- Wimalajeewa T, Jayaweera SK: Optimal power scheduling for correlated data fusion in wireless sensor networks via constrained PSO. IEEE Transactions on Wireless Communications 2008, 7(9):3608-3618.View ArticleGoogle Scholar
- Jayaweera SK: Large system decentralized detection performance under communication constraints. IEEE Communications Letters 2005, 9(9):769-771.View ArticleGoogle Scholar
- Jayaweera SK: Bayesian fusion performance and system optimization for distributed stochastic Gaussian signal detection under communication constraints. IEEE Transactions on Signal Processing 2007, 55(4):1238-1250.MathSciNetView ArticleGoogle Scholar
- Chamberland J-F, Veeravalli VV: Asymptotic results for decentralized detection in power constrained wireless sensor networks. IEEE Journal on Selected Areas in Communications 2004, 22(6):1007-1015. 10.1109/JSAC.2004.830894View ArticleGoogle Scholar
- Liu B, Brass P, Dousse O, Nain P, Towsley D: Mobility improves coverage of sensor networks. Proceedings of the 6th ACM International Symposium on Mobile Ad Hoc Networking and Computing (MOBIHOC '05), May 2005 300-308.View ArticleGoogle Scholar
- Lazos L, Poovendran R, Ritcey JA: Probabilistic detection of mobile targets in heterogeneous sensor networks. Proceedings of the 6th International Symposium on Information Processing in Sensor Networks (IPSN '07), April 2007 519-528.Google Scholar
- Cao Q, Yan T, Stankovic J, Abdelzaher T: Analysis of target detection performance for wireless sensor networks. Proceedings of the 1st IEEE International Conference on Distributed Computing in Sensor Systems (DCOSS '05), June-July 2005 276-292.Google Scholar
- Wang Y, Wang X, Xie B, Wang D, Agrawal DP: Intrusion detection in homogeneous and heterogeneous wireless sensor networks. IEEE Transactions on Mobile Computing 2008, 7(6):698-710.View ArticleGoogle Scholar
- Zou Y, Chakrabarty K: Sensor deployment and target localization based on virtual forces. Proceedings of the 22nd Annual Joint Conference on the IEEE Computer and Communications Societies (INFOCOM '03), April 2003 1293-1303.Google Scholar
- Wang G, Cao G, La Porta TF: Movement-assisted sensor deployment. IEEE Transactions on Mobile Computing 2006, 5(6):640-652.View ArticleGoogle Scholar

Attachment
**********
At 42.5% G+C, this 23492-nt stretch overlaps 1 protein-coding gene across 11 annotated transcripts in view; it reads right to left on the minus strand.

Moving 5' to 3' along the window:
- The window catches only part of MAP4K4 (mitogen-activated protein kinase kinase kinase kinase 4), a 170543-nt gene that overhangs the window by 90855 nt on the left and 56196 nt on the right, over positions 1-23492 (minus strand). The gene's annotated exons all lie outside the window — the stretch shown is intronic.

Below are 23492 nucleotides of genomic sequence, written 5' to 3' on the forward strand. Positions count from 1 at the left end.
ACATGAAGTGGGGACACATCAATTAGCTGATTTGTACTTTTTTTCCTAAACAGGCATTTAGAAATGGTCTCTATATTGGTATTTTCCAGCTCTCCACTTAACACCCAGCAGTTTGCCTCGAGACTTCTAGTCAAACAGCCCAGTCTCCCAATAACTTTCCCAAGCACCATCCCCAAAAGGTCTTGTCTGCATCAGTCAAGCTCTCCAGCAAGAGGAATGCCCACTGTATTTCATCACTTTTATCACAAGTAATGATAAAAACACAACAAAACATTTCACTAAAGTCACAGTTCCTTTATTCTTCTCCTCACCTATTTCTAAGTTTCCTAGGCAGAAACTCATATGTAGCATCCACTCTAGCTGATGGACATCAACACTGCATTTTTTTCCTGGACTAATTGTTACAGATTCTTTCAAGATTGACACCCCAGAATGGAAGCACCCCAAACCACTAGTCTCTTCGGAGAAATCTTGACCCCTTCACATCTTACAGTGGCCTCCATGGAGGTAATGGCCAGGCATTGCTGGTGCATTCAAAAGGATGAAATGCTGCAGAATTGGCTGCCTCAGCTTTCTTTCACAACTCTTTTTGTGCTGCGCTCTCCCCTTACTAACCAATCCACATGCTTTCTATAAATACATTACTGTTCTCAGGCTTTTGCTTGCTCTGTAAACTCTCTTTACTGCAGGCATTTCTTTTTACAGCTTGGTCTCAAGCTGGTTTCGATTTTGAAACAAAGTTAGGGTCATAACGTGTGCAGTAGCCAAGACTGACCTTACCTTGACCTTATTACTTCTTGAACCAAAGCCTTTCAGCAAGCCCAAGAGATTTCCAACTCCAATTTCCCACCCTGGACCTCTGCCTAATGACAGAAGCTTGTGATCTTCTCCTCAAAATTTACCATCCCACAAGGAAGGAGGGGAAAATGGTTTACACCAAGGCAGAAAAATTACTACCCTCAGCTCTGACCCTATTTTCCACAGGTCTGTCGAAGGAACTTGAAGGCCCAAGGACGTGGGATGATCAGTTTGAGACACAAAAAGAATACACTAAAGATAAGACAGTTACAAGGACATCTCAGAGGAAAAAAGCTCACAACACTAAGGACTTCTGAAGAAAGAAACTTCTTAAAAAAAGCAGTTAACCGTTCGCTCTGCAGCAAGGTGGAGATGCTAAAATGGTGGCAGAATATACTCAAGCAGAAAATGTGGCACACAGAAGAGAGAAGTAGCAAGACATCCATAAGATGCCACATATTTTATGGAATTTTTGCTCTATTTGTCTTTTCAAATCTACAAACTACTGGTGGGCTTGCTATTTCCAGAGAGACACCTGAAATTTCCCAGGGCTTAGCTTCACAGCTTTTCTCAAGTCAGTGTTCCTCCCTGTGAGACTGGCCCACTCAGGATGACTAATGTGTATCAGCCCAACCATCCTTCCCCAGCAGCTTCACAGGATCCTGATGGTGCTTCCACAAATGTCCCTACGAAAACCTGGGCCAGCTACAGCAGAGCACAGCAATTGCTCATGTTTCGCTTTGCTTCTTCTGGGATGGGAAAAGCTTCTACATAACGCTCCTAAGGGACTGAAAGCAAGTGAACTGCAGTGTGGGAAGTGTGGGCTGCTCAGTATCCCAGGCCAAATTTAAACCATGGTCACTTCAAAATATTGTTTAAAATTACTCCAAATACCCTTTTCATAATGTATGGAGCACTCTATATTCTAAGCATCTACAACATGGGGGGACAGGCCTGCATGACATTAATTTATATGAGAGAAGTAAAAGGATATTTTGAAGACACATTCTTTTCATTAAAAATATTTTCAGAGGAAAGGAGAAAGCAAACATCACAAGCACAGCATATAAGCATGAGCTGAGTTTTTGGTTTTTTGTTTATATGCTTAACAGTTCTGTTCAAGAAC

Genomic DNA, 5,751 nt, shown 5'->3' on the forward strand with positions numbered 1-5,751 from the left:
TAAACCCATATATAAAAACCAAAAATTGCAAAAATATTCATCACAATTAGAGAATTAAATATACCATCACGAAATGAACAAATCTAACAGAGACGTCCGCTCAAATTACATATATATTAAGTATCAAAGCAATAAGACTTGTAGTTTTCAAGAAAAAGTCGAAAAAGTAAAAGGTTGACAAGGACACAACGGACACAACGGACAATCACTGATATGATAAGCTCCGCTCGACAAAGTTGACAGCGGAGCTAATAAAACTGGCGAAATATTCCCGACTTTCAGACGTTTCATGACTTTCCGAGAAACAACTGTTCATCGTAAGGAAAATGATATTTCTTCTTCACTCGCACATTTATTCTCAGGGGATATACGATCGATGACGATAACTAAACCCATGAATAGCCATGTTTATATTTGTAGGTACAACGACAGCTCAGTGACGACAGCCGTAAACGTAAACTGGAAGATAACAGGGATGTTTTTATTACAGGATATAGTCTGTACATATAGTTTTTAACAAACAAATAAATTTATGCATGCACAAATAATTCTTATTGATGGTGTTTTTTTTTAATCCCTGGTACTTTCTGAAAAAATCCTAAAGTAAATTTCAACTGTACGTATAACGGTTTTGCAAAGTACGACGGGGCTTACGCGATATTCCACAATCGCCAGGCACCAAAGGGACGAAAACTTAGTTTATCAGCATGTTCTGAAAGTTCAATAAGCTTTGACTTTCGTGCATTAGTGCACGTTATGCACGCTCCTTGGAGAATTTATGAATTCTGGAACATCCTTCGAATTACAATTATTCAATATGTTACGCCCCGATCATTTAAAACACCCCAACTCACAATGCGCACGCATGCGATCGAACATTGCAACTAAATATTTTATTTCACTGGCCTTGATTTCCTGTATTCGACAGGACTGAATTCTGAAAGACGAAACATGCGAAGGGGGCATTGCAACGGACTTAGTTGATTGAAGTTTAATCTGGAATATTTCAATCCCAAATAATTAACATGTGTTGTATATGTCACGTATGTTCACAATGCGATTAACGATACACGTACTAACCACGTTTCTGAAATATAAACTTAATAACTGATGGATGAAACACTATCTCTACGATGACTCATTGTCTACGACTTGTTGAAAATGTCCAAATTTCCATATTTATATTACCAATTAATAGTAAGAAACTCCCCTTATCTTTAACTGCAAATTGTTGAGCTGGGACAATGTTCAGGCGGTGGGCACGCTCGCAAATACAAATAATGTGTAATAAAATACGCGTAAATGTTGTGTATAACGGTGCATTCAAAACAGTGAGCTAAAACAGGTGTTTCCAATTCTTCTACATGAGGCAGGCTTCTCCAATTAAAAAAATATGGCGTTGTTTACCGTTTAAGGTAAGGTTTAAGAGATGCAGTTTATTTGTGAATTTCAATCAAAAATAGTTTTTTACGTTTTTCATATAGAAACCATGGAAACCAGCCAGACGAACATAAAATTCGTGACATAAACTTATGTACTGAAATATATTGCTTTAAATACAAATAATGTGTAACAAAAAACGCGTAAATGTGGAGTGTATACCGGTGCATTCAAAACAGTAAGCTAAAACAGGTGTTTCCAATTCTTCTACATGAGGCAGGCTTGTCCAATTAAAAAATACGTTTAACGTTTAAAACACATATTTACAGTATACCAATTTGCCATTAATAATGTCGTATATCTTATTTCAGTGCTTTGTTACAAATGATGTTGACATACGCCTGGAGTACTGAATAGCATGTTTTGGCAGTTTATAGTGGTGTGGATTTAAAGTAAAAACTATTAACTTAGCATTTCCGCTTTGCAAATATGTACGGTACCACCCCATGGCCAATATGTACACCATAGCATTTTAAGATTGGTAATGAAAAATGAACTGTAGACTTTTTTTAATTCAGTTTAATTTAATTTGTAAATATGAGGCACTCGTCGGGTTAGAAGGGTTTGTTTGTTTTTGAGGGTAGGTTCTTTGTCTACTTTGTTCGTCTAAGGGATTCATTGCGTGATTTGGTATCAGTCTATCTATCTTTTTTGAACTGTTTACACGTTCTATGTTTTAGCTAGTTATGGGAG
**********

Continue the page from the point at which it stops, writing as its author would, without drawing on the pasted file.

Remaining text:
- Lima L, Barros J: Random walks on sensor networks. Proceedings of the 5th International Symposium on Modeling and Optimization in Mobile, Ad Hoc, and Wireless Networks (WiOpt '07), April 2007Google Scholar
- Ekici E, Gu Y, Bozdag D: Mobility-based communication in wireless sensor networks. IEEE Communications Magazine 2006, 44(7):56-62.View ArticleGoogle Scholar
- Wang ZM, Basagni S, Melachrinoudis E, Petrioli C: Exploiting sink mobility for maximizing sensor networks lifetime. Proceedings of the 38th Annual Hawaii International Conference on System Sciences (HICSS '05), January 2005 287.View ArticleGoogle Scholar
- Kesidis G, Konstantopoulos T, Phoha S: Surveillance coverage of sensor networks under a random mobility strategy. Proceedings of the 2nd IEEE International Conference on Sensors, October 2003 961-965.Google Scholar
- Zou Y, Chakrabarty K: Distributed mobility management for target tracking in mobile sensor networks. IEEE Transactions on Mobile Computing 2007, 6(8):872-887.View ArticleGoogle Scholar
- Kosut O, Turovsky A, Sun J, Ezovski M, Tong L, Whipps G: Integrated mobile and static sensing for target tracking. Military Communications Conference (MILCOM '07), October 2007Google Scholar
- Xing G, Wang J, Shen K, Huang Q, Jia X, So HC: Mobility-assisted spatiotemporal detection in wireless sensor networks. Proceedings of the 28th International Conference on Distributed Computing Systems (ICDCS '08), July 2008 103-110.Google Scholar
- Tan R, Xing G, Wang J, So HC: Collaborative target detection in wireless sensor networks with reactive mobility. In Proceedings of the 16th International Workshop on Quality of Service (IWQoS '08), June 2008, Enschede, The Netherlands. University of Twente;Google Scholar
- Li D, Hu YH: Energy-based collaborative source localization using acoustic microsensor array. EURASIP Journal on Advances in Signal Processing 2003, 2003(4):321-337. 10.1155/S1110865703212075View ArticleMATHGoogle Scholar
- Poor HV: An Introduction to Signal Detection and Estimation. Springer, New York, NY, USA; 1994.View ArticleMATHGoogle Scholar
- Farvardin F, Vaishampayan V: Optimal quantizer design for noisy channels: an approach to combined source—channel coding. IEEE Transactions on Information Theory 33(6):827-838.Google Scholar
- Cramer H: Mathematical Methods of Statistics. Princeton University Press, Princeton, NJ, USA; 1946.MATHGoogle Scholar
- Peebles PZ: Prbability, Random Variables, and Random Signal Principles. 3rd edition. McGraw-Hill, New York, NY, USA; 1993.Google Scholar
This article is published under license to BioMed Central Ltd. This is an open access article distributed under the Creative Commons Attribution License, which permits unrestricted use, distribution, and reproduction in any medium, provided the original work is properly cited.